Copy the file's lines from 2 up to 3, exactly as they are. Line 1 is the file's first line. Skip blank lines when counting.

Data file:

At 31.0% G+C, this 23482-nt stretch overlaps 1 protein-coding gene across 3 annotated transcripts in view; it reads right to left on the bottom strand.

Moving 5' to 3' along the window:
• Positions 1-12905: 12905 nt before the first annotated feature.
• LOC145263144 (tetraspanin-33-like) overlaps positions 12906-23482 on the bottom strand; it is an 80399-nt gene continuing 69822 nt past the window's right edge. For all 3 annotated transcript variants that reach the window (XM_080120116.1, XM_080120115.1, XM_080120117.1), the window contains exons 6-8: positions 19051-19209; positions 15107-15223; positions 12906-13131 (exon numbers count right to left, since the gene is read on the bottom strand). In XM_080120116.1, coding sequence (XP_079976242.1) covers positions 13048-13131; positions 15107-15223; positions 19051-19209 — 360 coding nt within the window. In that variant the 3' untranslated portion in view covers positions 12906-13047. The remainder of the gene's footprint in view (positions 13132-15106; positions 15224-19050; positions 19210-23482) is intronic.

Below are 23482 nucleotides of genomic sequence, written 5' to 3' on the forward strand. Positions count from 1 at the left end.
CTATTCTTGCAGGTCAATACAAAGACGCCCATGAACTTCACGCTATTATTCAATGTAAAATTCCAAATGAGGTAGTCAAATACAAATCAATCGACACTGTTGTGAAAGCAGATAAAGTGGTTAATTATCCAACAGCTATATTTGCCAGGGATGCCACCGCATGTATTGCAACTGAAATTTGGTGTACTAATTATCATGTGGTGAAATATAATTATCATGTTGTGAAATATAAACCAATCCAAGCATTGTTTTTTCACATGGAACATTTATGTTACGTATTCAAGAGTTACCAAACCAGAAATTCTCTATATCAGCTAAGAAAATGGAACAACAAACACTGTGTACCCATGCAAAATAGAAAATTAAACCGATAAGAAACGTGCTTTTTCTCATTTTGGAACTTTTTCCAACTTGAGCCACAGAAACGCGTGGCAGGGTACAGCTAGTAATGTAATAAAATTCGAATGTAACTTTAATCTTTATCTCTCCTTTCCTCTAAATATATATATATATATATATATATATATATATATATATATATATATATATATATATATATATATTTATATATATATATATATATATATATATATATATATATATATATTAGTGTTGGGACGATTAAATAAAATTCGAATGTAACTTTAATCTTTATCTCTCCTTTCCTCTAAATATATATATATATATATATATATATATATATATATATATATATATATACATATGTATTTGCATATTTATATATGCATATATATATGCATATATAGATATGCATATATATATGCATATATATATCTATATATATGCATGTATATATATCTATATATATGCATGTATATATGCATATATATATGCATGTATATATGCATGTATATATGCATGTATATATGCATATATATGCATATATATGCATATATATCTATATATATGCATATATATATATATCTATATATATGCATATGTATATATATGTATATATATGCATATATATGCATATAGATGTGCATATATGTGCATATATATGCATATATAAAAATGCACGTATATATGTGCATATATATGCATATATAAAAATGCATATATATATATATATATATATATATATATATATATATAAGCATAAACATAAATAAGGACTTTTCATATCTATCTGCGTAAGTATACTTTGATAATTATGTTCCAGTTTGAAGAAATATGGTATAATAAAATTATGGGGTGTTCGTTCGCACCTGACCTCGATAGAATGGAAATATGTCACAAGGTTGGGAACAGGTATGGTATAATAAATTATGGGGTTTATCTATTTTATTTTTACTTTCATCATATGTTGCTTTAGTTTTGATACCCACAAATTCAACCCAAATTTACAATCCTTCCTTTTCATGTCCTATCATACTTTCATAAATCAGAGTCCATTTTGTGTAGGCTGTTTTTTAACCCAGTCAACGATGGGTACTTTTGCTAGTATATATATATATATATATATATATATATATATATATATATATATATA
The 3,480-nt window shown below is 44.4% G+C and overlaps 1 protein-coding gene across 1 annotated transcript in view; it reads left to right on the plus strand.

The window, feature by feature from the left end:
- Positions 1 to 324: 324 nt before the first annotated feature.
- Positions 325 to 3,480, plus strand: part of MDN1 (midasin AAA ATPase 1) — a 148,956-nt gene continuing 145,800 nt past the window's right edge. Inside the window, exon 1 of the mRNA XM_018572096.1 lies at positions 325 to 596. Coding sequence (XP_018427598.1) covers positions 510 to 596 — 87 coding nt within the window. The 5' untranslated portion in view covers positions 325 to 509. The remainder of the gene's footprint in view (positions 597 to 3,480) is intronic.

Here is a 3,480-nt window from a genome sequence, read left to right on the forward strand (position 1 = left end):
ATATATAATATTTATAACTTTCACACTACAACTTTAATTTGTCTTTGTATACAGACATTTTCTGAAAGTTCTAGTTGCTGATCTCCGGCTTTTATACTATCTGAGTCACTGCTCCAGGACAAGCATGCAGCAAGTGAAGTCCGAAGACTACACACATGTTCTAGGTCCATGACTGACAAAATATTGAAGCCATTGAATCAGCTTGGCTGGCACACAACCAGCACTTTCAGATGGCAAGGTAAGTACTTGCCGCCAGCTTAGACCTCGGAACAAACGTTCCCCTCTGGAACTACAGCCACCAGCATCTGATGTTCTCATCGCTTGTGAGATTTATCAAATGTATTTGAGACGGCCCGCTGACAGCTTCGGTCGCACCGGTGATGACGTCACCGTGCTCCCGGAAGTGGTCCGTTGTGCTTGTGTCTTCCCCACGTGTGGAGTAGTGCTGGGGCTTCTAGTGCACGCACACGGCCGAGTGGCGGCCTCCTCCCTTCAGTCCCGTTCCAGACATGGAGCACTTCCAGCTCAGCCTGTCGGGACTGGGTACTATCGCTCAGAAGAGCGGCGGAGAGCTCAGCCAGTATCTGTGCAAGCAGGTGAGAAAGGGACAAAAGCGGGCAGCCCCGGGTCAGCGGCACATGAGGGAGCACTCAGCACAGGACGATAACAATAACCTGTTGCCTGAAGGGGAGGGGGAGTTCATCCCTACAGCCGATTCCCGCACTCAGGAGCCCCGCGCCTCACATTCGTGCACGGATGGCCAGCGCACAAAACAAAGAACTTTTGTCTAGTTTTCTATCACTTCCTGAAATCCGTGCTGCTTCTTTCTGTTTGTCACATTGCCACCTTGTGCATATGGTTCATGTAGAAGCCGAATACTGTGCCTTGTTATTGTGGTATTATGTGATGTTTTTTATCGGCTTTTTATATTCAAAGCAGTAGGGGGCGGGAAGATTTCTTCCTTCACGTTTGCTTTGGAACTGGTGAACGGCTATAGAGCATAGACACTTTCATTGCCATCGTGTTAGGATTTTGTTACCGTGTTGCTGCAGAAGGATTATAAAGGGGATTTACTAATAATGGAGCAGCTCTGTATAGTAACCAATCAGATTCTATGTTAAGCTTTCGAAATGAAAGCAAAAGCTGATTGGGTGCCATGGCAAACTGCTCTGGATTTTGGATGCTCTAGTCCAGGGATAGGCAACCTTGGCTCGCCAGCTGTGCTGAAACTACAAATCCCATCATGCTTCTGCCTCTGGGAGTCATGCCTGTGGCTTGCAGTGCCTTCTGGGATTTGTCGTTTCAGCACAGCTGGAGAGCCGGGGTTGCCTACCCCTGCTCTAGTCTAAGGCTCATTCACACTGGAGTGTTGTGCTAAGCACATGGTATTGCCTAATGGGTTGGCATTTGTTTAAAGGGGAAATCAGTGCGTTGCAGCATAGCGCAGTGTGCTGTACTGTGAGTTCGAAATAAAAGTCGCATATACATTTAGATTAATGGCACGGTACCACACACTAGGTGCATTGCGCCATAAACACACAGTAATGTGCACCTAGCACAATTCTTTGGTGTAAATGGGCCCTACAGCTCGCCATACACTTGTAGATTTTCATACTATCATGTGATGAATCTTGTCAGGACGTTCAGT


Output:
Moving 5' to 3' along the window:
• Positions 1-12905: 12905 nt before the first annotated feature.